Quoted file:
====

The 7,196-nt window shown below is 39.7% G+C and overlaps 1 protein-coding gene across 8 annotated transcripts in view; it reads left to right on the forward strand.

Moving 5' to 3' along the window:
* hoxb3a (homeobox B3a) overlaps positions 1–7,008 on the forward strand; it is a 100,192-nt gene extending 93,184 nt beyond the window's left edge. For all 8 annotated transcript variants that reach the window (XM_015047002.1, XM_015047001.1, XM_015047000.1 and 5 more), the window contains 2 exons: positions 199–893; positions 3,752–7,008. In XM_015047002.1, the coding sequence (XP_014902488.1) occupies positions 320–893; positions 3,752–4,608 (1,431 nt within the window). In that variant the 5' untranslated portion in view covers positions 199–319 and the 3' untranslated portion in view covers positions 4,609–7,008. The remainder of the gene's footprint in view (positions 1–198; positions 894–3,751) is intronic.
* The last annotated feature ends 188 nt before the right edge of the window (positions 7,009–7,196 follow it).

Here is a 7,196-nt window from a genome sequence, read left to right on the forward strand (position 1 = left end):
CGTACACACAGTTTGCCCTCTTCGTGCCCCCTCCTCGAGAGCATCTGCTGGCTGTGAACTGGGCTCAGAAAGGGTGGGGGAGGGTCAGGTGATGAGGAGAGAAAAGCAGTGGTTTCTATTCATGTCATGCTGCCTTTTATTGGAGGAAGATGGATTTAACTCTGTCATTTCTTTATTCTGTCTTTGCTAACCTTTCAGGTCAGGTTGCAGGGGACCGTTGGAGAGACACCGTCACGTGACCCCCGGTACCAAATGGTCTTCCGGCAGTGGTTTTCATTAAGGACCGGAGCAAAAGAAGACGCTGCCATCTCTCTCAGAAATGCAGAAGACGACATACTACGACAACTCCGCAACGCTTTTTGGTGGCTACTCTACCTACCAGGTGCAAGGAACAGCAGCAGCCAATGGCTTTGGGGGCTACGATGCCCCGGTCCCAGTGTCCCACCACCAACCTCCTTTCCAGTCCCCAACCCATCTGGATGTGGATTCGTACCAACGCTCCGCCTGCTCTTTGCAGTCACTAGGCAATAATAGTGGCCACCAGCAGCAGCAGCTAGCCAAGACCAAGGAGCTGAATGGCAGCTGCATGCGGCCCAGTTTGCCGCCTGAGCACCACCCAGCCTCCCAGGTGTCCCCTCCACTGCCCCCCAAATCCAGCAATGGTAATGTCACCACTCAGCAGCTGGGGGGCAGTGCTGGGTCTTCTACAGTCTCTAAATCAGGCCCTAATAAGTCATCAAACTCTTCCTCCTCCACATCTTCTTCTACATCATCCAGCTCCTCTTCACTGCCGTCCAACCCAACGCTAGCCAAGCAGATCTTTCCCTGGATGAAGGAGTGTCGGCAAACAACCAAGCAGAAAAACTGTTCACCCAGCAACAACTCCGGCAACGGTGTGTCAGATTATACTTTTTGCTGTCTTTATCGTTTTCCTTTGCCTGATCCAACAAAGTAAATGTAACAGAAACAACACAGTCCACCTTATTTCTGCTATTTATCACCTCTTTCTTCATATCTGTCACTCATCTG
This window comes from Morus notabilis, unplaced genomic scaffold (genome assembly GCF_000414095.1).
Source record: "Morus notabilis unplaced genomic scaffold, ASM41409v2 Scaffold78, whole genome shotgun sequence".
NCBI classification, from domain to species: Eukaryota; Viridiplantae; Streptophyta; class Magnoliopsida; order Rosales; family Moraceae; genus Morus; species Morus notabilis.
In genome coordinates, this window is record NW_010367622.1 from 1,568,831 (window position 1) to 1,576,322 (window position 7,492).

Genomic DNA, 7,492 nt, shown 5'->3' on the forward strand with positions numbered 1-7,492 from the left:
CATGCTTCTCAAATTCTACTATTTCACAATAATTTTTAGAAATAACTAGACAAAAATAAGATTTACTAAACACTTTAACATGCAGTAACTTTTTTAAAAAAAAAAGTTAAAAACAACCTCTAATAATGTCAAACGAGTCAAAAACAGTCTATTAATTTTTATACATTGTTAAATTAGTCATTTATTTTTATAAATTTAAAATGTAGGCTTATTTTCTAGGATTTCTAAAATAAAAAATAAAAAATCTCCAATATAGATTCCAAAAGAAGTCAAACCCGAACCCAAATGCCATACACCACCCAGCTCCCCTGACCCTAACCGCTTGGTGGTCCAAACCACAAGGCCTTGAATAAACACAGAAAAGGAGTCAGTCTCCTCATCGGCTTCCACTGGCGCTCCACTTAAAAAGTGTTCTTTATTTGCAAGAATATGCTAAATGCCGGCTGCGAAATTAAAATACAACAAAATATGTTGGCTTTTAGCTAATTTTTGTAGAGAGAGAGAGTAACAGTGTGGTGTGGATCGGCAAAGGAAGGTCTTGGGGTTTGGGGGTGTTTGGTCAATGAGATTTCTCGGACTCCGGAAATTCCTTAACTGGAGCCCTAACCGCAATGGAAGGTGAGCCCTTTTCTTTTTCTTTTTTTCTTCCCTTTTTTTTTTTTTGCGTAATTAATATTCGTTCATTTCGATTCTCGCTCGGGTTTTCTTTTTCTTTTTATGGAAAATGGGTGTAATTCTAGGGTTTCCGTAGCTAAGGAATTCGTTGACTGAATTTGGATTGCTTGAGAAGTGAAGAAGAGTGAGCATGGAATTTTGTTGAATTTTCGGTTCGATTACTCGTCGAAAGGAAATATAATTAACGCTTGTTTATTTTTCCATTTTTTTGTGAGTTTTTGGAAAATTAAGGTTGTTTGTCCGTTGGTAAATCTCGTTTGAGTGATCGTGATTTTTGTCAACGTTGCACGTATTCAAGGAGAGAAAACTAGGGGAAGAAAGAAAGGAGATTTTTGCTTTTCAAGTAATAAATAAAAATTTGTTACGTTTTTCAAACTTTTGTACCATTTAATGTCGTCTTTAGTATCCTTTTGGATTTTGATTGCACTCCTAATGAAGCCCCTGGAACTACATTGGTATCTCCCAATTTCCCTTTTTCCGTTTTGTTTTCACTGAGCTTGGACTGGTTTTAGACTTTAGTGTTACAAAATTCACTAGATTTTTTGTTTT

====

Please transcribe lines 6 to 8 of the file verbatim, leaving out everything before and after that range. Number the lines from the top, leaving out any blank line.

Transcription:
CGTACACACAGTTTGCCCTCTTCGTGCCCCCTCCTCGAGAGCATCTGCTGGCTGTGAACTGGGCTCAGAAAGGGTGGGGGAGGGTCAGGTGATGAGGAGAGAAAAGCAGTGGTTTCTATTCATGTCATGCTGCCTTTTATTGGAGGAAGATGGATTTAACTCTGTCATTTCTTTATTCTGTCTTTGCTAACCTTTCAGGTCAGGTTGCAGGGGACCGTTGGAGAGACACCGTCACGTGACCCCCGGTACCAAATGGTCTTCCGGCAGTGGTTTTCATTAAGGACCGGAGCAAAAGAAGACGCTGCCATCTCTCTCAGAAATGCAGAAGACGACATACTACGACAACTCCGCAACGCTTTTTGGTGGCTACTCTACCTACCAGGTGCAAGGAACAGCAGCAGCCAATGGCTTTGGGGGCTACGATGCCCCGGTCCCAGTGTCCCACCACCAACCTCCTTTCCAGTCCCCAACCCATCTGGATGTGGATTCGTACCAACGCTCCGCCTGCTCTTTGCAGTCACTAGGCAATAATAGTGGCCACCAGCAGCAGCAGCTAGCCAAGACCAAGGAGCTGAATGGCAGCTGCATGCGGCCCAGTTTGCCGCCTGAGCACCACCCAGCCTCCCAGGTGTCCCCTCCACTGCCCCCCAAATCCAGCAATGGTAATGTCACCACTCAGCAGCTGGGGGGCAGTGCTGGGTCTTCTACAGTCTCTAAATCAGGCCCTAATAAGTCATCAAACTCTTCCTCCTCCACATCTTCTTCTACATCATCCAGCTCCTCTTCACTGCCGTCCAACCCAACGCTAGCCAAGCAGATCTTTCCCTGGATGAAGGAGTGTCGGCAAACAACCAAGCAGAAAAACTGTTCACCCAGCAACAACTCCGGCAACGGTGTGTCAGATTATACTTTTTGCTGTCTTTATCGTTTTCCTTTGCCTGATCCAACAAAGTAAATGTAACAGAAACAACACAGTCCACCTTATTTCTGCTATTTATCACCTCTTTCTTCATATCTGTCACTCATCTG
This window comes from Morus notabilis, unplaced genomic scaffold (genome assembly GCF_000414095.1).
Source record: "Morus notabilis unplaced genomic scaffold, ASM41409v2 Scaffold78, whole genome shotgun sequence".